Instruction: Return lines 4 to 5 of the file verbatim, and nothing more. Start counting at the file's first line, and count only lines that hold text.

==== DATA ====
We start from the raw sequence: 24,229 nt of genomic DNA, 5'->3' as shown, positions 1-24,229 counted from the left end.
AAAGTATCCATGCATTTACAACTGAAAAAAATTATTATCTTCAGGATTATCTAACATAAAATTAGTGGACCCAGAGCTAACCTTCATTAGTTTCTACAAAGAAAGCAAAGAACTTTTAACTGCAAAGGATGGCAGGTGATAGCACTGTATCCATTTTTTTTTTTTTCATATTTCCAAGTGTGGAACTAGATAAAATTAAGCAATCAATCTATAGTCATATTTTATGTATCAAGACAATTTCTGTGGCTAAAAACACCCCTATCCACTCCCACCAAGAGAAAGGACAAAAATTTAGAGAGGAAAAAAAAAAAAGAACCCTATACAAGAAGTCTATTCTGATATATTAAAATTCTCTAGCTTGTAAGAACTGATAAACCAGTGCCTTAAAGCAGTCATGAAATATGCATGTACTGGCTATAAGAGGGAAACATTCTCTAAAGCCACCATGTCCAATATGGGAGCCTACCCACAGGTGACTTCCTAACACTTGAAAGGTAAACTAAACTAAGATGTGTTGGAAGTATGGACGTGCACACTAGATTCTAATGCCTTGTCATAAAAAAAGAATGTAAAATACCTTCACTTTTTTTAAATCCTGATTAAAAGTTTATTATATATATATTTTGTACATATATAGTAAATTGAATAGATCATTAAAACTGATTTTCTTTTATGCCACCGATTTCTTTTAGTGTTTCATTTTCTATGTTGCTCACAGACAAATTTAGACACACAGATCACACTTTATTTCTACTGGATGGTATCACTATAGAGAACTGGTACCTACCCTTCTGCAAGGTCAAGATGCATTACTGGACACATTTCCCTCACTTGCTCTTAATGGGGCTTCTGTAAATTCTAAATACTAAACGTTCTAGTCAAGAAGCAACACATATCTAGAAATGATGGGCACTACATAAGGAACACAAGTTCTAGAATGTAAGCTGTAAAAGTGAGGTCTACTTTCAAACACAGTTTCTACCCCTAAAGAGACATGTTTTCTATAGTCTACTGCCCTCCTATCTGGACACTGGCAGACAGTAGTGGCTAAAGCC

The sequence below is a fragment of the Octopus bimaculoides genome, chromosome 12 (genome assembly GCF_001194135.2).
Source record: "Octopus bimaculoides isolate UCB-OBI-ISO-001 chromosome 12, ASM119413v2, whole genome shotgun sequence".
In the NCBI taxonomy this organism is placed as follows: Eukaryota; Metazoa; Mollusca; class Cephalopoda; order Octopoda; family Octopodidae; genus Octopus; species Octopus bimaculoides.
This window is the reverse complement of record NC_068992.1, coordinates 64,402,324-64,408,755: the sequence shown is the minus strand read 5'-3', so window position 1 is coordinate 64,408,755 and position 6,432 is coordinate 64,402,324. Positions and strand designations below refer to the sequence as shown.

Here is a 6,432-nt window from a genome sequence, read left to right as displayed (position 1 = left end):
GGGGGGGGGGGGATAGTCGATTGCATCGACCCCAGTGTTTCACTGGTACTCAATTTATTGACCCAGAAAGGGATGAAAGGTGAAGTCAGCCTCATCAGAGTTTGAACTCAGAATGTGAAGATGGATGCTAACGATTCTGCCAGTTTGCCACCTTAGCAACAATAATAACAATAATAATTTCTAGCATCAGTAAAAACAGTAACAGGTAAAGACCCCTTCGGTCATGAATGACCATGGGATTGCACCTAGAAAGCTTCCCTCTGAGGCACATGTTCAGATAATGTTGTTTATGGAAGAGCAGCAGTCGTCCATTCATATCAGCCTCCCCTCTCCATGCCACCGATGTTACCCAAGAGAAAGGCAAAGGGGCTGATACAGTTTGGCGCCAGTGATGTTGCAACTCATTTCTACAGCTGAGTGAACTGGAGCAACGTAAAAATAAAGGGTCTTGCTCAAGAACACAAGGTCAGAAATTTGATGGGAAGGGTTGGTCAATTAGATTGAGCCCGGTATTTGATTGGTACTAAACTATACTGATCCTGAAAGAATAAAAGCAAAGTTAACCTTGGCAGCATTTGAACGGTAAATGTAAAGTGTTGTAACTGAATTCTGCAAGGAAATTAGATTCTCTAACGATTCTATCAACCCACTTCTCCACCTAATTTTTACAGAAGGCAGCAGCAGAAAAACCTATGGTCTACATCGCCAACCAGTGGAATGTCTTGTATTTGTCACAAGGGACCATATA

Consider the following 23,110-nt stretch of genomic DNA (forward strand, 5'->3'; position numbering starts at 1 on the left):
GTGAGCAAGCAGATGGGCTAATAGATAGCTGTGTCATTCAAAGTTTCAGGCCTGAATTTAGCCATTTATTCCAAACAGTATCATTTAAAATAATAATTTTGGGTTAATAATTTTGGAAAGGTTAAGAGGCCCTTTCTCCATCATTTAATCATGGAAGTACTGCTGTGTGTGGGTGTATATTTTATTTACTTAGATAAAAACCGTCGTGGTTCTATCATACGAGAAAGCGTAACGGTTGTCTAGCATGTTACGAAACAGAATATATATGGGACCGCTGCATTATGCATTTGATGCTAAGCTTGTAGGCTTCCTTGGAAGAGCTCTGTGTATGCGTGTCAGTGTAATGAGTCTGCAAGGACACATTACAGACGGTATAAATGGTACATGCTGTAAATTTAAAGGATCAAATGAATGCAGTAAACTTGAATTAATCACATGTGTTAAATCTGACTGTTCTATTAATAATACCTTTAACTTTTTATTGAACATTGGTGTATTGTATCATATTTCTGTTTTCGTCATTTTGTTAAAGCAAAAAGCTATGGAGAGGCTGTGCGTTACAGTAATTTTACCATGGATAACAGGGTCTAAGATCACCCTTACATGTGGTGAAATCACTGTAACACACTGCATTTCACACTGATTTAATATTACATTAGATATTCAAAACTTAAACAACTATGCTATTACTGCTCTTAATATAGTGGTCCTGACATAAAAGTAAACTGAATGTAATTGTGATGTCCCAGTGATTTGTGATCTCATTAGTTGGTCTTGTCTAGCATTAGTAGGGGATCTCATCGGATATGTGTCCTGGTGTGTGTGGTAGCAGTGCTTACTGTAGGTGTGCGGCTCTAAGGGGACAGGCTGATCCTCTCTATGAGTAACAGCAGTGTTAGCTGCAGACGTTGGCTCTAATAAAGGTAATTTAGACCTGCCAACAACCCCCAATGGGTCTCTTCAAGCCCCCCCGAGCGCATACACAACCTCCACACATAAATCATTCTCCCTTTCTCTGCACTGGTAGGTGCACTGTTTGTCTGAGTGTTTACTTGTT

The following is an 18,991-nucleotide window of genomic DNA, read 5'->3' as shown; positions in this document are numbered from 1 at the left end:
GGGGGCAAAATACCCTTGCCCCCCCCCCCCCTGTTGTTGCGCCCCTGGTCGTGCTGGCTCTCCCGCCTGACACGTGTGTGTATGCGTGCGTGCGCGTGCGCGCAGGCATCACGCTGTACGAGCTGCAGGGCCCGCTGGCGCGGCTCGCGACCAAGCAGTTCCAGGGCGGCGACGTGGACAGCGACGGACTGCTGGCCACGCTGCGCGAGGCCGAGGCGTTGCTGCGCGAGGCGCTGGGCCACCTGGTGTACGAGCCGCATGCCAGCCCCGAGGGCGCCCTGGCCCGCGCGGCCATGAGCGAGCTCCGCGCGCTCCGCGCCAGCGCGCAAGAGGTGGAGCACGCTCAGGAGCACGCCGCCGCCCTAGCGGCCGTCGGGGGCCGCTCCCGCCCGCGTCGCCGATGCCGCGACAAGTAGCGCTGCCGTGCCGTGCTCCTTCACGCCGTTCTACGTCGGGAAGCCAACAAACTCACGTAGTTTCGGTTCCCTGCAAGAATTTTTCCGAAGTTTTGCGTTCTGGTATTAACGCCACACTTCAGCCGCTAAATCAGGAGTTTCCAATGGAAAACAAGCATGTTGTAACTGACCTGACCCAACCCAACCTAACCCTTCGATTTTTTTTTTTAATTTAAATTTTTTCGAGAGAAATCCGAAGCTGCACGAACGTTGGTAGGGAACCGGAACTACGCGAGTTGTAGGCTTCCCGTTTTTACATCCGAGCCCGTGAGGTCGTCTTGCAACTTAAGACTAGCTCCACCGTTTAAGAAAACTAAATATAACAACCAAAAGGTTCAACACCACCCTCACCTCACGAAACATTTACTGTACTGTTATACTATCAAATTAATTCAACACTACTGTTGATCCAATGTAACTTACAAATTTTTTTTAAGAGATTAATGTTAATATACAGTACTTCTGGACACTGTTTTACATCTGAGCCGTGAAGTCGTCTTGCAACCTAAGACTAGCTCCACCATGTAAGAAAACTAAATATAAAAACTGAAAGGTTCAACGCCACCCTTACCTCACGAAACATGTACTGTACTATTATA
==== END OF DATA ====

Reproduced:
Source record: "Octopus bimaculoides isolate UCB-OBI-ISO-001 chromosome 12, ASM119413v2, whole genome shotgun sequence".
In the NCBI taxonomy this organism is placed as follows: Eukaryota; Metazoa; Mollusca; class Cephalopoda; order Octopoda; family Octopodidae; genus Octopus; species Octopus bimaculoides.